Have you ever been to a NAZI DEATH CAMP. I HAVE. YOU DON'T HAVE A CLUE.
Not What Americans want. STRONG COUNTRY< #MAGA>



Bud Hawthorne

Specifically what? Use the text: "I find [such and such] questionable, and I have looked into the matter [in the following manner]." You are grunting rather than arguing. Engage the frontal lobe.



Bud Hawthorne

Dear Anonymous Bigots and Supposedly Naturalized Citizens: I have noticed a recurring theme among certain, not so cleverly disguised commentators responding to this article--a concern that the ACLU's chief concern is in tarnishing Trump's spotless name while upholding that of previous presidents, specifically of democratic affiliation. You would put forth that all of this effort for safer, more accountable conditions of detainees is simply some political stunt, on the part of this organization, rather than a real fight for human rights in a country esteemed on paper for providing exactly that. Look at the date of the following Supreme Court hearing, dealing with lengthy incarceration of asylum seekers, survivors of torture, etc:

So good news! You needn't worry that an organization in place and fighting tirelessly by the writ of Constitution here in the US of A since the nineteen FUCKING twenties is suddenly involved in some paranoid monkey chant hallucination you woke up sweating to after an end of times Mountain Dew binge, Fox News catheters in every orifice.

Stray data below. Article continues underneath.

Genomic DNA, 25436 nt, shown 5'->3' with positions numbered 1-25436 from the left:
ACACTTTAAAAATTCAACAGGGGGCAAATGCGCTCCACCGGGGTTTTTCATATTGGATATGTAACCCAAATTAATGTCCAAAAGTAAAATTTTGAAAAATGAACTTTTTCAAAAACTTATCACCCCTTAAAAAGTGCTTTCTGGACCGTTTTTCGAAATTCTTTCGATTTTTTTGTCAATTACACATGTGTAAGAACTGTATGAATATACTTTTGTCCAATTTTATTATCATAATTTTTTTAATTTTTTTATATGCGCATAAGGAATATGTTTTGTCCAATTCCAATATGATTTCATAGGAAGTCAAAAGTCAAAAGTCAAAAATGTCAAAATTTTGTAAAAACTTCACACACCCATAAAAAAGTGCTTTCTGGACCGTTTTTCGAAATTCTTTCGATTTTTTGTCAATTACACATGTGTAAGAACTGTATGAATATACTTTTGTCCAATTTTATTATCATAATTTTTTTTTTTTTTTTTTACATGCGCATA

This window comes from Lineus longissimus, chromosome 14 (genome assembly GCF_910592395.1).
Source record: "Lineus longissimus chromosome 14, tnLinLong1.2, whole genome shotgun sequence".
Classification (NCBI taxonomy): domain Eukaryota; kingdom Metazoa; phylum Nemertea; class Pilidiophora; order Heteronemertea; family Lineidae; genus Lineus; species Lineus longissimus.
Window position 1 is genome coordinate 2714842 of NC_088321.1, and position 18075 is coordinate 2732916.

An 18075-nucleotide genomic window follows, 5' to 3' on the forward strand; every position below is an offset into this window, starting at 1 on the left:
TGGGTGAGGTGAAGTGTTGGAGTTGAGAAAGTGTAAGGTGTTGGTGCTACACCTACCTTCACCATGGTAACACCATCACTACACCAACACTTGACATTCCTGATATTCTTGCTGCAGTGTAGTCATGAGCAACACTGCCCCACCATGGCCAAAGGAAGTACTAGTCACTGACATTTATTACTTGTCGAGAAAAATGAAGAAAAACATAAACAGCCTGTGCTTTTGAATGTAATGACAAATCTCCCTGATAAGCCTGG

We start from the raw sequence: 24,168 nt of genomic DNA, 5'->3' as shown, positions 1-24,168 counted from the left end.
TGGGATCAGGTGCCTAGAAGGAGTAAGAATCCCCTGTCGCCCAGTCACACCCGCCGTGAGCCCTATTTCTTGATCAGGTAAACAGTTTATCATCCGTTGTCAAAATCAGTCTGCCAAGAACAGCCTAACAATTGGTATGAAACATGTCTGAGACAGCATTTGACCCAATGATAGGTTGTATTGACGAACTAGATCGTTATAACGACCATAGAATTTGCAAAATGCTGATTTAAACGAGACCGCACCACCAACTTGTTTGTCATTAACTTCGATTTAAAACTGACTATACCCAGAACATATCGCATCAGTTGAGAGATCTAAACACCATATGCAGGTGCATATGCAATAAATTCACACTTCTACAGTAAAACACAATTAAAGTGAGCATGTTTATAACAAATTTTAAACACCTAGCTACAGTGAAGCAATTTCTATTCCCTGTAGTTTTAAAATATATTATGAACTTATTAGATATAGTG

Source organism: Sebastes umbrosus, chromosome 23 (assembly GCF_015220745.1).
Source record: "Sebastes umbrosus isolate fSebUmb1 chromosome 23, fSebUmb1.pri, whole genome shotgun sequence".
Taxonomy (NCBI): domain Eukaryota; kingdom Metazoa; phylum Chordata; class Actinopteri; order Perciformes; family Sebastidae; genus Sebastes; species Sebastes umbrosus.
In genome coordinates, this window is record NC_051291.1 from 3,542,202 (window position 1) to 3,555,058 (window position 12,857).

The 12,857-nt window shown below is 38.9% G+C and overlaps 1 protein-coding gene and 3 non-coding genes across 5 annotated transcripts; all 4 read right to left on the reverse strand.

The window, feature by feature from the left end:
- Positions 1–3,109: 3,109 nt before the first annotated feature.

Pull something out and let something else in, just for a second--WIkipedia can tell you about the ACLU. It's not a press, it's not a political office, and while they may not line up with your political views, they have continued in their efforts no matter which of our supposedly distinct two parties happened to be in place at the time of a given human rights atrocity.

As you were--resume grunting--just not about partisanship, not here, it's irrelevant.


The comments are a joke you idiots are so quick to jump on the hate Trump train that you didn't even ck. any thing well guess what that request was put in just when Trump was taking Office. And that group wanted to have those records destroyed going all the way back 20 years so you all tell me what Presidents were in Office it sure the fuck wasn't Trump.